BICEP2 Team's Gravitational Ripples are Debated, new research
BICEP2 Team's Gravitational Ripples are Debated, new research

BICEP2 Team’s Gravitational Ripples are Debated, new research

A new galactic dust map, compiled using data gathered from the European Space Agency’s Planck Mission, has cast further doubt over what was once hailed as one of the biggest scientific claims of the century, according to media reports.In March, researchers working with a specialized telescope at the South Pole, known as BICEP2, reported extremely faint pinwheel-like swirls in the afterglow of the big bang—the so-called cosmic microwave background (CMB). They claimed they had found traces of gravitational waves rippling through the infant universe—direct evidence that the newborn cosmos had undergone a bizarre exponential growth spurt known as inflation. But the supposed signal might have been emitted by warm dust within our own galaxy, others argued. Now, data from the European Space Agency’s Planck spacecraft show that dust accounts for some, and possibly all, of the BICEP signal.

“We’ve gone from ‘They can’t prove that it isn’t dust’ to ‘It’s probably dust,’ ” says David Spergel, a cosmologist at Princeton University who is not a member of the BICEP team. But George Efstathiou, a cosmologist at the University of Cambridge in the United Kingdom and a member of the Planck team, cautions that the new data do not prove that the BICEP signal was entirely spurious.

In fact, to keep people from jumping to that conclusion, the Planck team decided not to issue a press release when it posted its paper to the arXiv preprint server and submitted it to Astronomy & Astrophysics, Efstathiou says. “It’s very tricky stuff,” he says, “so we were anxious that it not go into the press as ‘Planck says that BICEP is wrong’ because it doesn’t.”

The new data do show that the BICEP team underestimated the “galactic foreground” radiation. BICEP2—short for Background Imaging of Cosmic Extragalactic Polarization 2—took data from 2010 to 2012, aiming to map the polarization of the primordial microwaves in a small patch of sky. To maximize the instrument’s sensitivity, researchers designed it to detect microwaves of only one frequency, 150 gigahertz (GHz).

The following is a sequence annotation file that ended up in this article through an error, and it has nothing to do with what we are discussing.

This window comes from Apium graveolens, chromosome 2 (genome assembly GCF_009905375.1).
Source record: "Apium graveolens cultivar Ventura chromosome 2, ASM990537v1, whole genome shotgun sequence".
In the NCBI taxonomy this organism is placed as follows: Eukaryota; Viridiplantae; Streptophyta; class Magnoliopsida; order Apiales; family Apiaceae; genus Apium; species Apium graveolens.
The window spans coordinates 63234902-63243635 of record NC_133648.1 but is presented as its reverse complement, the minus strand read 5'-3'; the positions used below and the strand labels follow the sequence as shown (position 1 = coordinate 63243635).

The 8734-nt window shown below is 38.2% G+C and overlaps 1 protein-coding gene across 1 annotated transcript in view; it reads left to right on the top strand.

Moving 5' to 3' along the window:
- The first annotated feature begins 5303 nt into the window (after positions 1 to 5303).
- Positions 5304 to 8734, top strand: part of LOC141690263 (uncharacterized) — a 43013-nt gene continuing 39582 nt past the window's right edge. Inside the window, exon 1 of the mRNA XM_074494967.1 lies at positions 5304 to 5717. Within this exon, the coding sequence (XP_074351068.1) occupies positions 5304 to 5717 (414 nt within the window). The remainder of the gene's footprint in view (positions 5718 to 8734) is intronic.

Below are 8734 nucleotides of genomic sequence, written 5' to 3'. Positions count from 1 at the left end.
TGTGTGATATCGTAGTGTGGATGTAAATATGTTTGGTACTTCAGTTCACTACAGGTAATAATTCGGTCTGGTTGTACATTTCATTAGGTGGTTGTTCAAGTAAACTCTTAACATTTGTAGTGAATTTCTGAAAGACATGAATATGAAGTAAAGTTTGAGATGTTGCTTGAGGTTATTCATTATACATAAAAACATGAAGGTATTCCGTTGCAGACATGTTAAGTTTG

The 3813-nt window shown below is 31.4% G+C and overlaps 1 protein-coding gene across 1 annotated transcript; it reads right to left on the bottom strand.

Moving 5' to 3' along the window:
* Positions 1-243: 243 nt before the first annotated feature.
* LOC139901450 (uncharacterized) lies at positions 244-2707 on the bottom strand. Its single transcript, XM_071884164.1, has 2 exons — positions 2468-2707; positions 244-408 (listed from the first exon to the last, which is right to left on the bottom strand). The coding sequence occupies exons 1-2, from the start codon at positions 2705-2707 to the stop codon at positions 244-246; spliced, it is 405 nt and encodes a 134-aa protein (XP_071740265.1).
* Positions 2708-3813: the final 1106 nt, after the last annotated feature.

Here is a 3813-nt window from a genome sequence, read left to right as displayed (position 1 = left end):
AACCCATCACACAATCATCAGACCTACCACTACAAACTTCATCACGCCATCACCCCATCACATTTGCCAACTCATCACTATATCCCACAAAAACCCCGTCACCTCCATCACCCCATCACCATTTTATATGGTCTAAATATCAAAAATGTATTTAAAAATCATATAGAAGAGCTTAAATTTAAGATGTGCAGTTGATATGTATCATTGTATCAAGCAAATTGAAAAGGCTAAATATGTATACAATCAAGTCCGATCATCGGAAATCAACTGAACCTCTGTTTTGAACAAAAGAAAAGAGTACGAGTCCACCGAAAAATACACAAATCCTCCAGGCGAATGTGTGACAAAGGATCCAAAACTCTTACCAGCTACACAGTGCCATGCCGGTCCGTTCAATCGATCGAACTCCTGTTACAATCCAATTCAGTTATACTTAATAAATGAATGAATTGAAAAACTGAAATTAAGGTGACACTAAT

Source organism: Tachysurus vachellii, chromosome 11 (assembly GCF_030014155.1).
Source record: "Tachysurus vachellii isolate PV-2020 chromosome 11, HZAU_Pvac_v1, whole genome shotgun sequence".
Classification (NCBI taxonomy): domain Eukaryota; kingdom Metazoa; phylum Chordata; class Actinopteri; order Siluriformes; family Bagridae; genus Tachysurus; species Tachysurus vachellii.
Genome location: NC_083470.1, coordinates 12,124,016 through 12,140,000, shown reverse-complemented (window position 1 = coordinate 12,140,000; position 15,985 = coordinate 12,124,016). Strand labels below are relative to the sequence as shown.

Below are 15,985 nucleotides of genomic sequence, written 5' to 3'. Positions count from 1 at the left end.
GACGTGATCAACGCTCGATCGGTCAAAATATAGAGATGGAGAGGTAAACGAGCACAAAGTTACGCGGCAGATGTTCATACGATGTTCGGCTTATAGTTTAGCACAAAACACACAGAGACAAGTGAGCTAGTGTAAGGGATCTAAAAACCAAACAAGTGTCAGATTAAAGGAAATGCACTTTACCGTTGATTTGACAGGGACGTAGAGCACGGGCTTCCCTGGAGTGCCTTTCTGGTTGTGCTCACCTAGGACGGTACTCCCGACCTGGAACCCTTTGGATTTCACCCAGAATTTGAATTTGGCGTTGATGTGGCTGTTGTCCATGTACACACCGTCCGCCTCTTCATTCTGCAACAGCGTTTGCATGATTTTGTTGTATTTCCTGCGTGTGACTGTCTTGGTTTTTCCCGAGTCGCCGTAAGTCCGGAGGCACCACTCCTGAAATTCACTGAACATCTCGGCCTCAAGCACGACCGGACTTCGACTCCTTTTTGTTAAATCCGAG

But the push to improve sensitivity came at a cost. To distinguish radiation from dust and other galactic foregrounds from the CMB, cosmologists generally take data at multiple frequencies. So BICEP researchers had to rely on other groups’ estimates of the dust foreground in their field of view—including preliminary numbers presented in a talk by Planck researchers.

Now researchers with Planck, which took data from 2009 to 2013, have mapped dust emissions across the entire sky and have shown that dust could account for some or all of the BICEP signal. The map shows dust emissions at a frequency of 353 GHz; to estimate emissions at BICEP’s frequency of 150 GHz, Planck researchers extrapolated using the average spectrum for dust emissions. But that extrapolation is “solid,” Spergel says.

The presence of dust “can only diminish” the BICEP signal, acknowledges Clement Pryke, a cosmologist at the University of Minnesota, Twin Cities, and a co–principal investigator for the BICEP team. “I’m not going to say ‘Goddamn it, there’s a cosmological signal there,’ ” Prkye says. “I’m not going to say there isn’t, either.” The BICEP and Planck teams are working on a joint analysis that should provide a more definitive answer, perhaps by year’s end, he says.

Some researchers say the BICEP team made its result seem much stronger than it was by announcing it in a press conference and a press release that proclaimed the “first direct evidence of cosmic inflation.” “It’s a very bold gamble that’s been taken,” Princeton cosmologist William Jones said at the time. But BICEP researchers felt pressure from the media to stake a definite claim, Pryke says: “They’re trying to translate this into something that the public can understand, and they want a yes or no.”

Charles Bennett, a cosmologist at Johns Hopkins University in Baltimore, Maryland, says his impression is that BICEP researchers thought they’d nailed the discovery. “They just got overenthusiastic,” he says, “but it’s tough to know when you really have something.” BICEP researchers might have done better to simply post their preprint as the Planck team has done, Bennett says. “If the result held up, they would have gotten credit anyway,” he says.

The new Planck results have sobering implications, Bennett says. They suggest the sky is relatively dusty and that extracting evidence of primordial gravitational waves may take years and multiple experiments, he says. Max Tegmark, a cosmologist at the Massachusetts Institute of Technology in Cambridge, is more optimistic. “There are places in the sky that seem to be twice as clean” as BICEP’s field of view, he says. “So people are going to look there.”


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    1. Its truely amazing to see everything in the sky. Hopefully soon they will be able to understand how a person can really see/view the sky’s working beauty with their eyes…. ::)

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